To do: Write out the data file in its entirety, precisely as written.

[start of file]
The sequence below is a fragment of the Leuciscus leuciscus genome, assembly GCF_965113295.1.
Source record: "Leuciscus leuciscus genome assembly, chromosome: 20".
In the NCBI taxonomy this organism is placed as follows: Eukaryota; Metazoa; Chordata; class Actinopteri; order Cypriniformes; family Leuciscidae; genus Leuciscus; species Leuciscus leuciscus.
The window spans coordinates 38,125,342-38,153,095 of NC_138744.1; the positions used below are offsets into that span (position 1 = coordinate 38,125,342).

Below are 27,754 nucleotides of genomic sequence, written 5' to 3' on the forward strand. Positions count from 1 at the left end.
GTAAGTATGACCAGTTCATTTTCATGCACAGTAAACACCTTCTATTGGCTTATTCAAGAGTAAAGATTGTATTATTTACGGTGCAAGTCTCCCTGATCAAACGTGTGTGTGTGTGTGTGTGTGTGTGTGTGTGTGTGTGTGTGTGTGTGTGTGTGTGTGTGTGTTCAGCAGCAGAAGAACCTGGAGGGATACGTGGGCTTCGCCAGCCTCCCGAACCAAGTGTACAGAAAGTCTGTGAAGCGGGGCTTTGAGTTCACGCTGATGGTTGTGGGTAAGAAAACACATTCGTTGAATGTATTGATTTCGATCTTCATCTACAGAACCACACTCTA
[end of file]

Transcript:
The sequence below is a fragment of the Leuciscus leuciscus genome, assembly GCF_965113295.1.
Source record: "Leuciscus leuciscus genome assembly, chromosome: 20".
In the NCBI taxonomy this organism is placed as follows: Eukaryota; Metazoa; Chordata; class Actinopteri; order Cypriniformes; family Leuciscidae; genus Leuciscus; species Leuciscus leuciscus.
The window spans coordinates 38,125,342-38,153,095 of NC_138744.1; the positions used below are offsets into that span (position 1 = coordinate 38,125,342).

Below are 27,754 nucleotides of genomic sequence, written 5' to 3' on the forward strand. Positions count from 1 at the left end.
GTAAGTATGACCAGTTCATTTTCATGCACAGTAAACACCTTCTATTGGCTTATTCAAGAGTAAAGATTGTATTATTTACGGTGCAAGTCTCCCTGATCAAACGTGTGTGTGTGTGTGTGTGTGTGTGTGTGTGTGTGTGTGTGTGTGTGTGTGTGTGTGTGTGTTCAGCAGCAGAAGAACCTGGAGGGATACGTGGGCTTCGCCAGCCTCCCGAACCAAGTGTACAGAAAGTCTGTGAAGCGGGGCTTTGAGTTCACGCTGATGGTTGTGGGTAAGAAAACACATTCGTTGAATGTATTGATTTCGATCTTCATCTACAGAACCACACTCTA